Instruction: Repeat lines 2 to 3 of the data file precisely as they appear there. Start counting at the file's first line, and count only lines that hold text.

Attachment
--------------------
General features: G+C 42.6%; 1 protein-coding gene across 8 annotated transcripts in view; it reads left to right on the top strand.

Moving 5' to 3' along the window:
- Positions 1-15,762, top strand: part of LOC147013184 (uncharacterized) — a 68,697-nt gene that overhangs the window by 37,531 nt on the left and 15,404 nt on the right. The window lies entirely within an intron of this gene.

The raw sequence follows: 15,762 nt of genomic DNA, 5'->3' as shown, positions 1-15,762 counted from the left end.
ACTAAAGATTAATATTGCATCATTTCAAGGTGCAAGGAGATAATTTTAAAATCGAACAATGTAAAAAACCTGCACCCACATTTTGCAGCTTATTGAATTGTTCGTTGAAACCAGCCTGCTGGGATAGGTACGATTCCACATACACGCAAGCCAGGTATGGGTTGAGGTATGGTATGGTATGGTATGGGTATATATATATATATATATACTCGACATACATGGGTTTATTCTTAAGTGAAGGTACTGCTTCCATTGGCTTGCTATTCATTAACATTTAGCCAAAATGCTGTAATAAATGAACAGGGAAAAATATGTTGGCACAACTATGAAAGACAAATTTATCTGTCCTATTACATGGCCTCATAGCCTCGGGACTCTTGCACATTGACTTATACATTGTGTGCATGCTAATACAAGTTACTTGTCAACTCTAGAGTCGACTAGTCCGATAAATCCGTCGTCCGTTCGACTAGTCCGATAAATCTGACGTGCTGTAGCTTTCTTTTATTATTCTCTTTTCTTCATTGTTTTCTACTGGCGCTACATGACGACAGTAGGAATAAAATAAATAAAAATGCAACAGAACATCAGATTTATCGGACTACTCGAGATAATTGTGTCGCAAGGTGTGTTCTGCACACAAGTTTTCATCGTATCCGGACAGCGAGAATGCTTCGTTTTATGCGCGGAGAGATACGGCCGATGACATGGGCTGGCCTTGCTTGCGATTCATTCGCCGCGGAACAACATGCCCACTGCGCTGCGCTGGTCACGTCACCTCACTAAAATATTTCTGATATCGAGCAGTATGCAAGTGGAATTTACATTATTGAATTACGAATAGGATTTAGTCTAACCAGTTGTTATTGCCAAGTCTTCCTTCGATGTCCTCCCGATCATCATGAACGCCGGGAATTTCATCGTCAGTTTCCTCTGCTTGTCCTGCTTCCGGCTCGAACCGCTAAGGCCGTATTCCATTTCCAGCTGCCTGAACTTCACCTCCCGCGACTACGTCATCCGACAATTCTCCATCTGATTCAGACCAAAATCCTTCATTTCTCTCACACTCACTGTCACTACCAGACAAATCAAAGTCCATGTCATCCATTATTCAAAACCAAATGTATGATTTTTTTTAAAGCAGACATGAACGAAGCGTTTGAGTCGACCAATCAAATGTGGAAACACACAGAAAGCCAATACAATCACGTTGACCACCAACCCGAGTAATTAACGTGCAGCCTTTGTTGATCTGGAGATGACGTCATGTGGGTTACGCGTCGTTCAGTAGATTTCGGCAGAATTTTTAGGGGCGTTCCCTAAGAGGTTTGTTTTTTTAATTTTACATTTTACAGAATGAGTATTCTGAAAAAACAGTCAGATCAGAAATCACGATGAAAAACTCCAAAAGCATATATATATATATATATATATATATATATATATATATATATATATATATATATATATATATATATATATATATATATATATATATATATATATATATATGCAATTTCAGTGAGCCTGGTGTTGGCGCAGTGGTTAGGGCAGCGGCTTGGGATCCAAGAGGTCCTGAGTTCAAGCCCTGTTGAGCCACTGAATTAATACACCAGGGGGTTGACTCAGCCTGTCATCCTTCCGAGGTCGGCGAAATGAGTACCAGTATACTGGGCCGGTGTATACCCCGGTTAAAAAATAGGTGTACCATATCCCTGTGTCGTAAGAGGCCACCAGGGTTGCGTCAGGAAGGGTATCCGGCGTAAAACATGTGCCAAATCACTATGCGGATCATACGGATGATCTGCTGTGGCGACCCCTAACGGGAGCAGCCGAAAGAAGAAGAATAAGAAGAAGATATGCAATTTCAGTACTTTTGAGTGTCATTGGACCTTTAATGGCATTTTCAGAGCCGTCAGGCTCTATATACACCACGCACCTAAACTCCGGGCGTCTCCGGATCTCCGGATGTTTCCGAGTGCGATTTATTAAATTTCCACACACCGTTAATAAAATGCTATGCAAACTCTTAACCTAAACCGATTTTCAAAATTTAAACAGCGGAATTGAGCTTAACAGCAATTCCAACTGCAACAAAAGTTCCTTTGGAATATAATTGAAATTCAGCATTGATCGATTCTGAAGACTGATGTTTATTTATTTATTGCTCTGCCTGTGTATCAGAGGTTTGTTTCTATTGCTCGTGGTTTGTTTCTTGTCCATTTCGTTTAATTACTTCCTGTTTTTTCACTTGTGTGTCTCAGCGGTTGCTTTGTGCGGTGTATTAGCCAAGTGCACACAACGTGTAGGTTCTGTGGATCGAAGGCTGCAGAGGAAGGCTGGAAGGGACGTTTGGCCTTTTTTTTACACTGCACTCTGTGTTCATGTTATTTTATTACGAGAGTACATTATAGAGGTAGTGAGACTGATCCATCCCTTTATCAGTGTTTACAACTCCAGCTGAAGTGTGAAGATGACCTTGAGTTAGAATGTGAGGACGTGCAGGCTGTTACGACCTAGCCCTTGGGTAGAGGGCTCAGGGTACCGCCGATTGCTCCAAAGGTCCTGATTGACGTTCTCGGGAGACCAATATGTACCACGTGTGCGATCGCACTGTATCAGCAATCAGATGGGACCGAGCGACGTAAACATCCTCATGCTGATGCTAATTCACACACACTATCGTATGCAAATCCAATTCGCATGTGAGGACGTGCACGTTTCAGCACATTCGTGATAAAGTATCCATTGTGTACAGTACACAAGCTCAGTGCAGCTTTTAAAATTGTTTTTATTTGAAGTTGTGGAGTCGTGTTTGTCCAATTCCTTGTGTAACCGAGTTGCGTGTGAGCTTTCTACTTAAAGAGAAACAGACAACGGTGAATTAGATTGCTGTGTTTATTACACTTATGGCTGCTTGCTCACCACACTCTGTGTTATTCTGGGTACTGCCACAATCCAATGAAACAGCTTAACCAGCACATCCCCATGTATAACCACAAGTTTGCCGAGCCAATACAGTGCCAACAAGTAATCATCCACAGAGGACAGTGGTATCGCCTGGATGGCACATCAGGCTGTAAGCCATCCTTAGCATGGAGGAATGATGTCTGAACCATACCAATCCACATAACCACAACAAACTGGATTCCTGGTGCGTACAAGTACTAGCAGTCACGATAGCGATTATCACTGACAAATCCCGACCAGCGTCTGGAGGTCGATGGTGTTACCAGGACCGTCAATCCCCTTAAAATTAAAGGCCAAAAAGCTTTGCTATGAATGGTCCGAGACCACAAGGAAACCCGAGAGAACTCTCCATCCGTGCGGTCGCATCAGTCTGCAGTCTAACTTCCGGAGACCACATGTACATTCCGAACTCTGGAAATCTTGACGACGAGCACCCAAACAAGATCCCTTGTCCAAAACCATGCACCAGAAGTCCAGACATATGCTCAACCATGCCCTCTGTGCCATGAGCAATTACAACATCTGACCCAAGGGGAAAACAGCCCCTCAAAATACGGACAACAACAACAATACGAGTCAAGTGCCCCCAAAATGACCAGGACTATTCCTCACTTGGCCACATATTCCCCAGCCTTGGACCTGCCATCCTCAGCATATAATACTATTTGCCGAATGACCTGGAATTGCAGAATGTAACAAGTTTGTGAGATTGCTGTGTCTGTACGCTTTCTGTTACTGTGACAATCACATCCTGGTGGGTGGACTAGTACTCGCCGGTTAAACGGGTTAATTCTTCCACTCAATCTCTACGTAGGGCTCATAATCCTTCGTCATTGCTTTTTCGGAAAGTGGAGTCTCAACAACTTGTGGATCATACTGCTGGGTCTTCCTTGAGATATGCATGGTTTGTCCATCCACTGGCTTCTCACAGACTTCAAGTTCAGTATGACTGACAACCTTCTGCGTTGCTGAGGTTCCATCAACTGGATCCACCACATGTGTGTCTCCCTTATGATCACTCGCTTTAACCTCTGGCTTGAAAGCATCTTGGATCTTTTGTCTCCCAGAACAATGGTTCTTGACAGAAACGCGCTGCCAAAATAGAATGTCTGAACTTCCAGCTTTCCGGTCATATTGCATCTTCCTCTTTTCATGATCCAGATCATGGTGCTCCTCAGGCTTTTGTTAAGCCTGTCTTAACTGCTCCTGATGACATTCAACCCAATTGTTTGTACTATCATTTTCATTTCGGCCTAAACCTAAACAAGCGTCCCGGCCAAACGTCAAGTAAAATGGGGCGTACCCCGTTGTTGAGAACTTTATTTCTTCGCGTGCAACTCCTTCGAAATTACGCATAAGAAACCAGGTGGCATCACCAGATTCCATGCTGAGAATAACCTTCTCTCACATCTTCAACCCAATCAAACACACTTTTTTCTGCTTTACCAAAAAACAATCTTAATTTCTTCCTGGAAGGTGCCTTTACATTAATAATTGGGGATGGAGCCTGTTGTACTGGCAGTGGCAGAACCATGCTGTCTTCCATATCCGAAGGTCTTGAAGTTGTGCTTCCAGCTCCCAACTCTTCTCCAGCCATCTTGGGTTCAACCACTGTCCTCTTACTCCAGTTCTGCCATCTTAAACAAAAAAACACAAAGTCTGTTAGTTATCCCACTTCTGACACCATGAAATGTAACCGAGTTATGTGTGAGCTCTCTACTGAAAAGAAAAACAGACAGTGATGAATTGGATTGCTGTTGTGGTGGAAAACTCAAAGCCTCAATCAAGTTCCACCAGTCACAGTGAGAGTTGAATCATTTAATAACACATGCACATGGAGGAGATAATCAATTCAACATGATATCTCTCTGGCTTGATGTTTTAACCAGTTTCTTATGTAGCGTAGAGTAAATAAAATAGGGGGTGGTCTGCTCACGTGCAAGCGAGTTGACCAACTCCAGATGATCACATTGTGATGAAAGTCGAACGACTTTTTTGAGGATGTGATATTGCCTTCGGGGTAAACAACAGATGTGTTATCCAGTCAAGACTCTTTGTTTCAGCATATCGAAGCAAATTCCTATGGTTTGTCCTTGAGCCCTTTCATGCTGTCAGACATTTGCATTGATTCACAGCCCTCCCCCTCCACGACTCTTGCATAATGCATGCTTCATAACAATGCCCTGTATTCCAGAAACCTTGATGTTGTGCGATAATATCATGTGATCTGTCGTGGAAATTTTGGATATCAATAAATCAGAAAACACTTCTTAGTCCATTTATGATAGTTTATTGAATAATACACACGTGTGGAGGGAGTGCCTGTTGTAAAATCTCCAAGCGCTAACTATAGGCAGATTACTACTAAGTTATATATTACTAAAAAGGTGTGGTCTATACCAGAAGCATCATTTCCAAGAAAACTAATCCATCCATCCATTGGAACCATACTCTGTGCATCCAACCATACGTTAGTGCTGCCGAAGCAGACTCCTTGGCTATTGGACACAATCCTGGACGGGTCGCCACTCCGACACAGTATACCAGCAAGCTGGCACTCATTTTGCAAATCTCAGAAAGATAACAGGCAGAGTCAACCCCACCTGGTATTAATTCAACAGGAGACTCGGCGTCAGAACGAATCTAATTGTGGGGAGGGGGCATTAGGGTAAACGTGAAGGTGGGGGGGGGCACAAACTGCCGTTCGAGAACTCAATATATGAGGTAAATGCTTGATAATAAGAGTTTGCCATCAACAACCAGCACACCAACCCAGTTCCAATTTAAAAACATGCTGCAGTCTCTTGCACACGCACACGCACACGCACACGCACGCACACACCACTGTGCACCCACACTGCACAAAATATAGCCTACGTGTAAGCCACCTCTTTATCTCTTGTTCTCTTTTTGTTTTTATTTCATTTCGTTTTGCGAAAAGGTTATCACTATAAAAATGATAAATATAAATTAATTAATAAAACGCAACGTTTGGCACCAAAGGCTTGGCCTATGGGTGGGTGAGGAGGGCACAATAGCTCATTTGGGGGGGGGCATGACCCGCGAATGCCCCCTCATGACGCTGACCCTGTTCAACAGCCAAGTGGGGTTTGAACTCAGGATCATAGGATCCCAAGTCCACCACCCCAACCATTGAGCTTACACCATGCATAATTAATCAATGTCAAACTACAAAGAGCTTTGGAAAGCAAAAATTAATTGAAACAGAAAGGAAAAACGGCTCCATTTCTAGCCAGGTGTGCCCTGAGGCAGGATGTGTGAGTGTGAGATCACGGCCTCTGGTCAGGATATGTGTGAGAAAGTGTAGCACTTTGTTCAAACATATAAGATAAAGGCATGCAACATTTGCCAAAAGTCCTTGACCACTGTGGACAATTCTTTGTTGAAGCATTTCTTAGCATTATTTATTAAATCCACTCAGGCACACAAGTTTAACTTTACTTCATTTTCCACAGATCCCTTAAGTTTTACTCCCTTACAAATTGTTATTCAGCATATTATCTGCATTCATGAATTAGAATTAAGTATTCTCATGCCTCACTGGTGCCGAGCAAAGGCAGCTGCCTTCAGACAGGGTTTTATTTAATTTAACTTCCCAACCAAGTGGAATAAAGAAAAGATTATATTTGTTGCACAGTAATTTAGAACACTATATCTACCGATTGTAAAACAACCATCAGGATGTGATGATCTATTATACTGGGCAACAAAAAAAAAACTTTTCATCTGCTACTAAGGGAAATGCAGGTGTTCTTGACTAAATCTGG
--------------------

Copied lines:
Moving 5' to 3' along the window:
- Positions 1-15,762, top strand: part of LOC147013184 (uncharacterized) — a 68,697-nt gene that overhangs the window by 37,531 nt on the left and 15,404 nt on the right. The window lies entirely within an intron of this gene.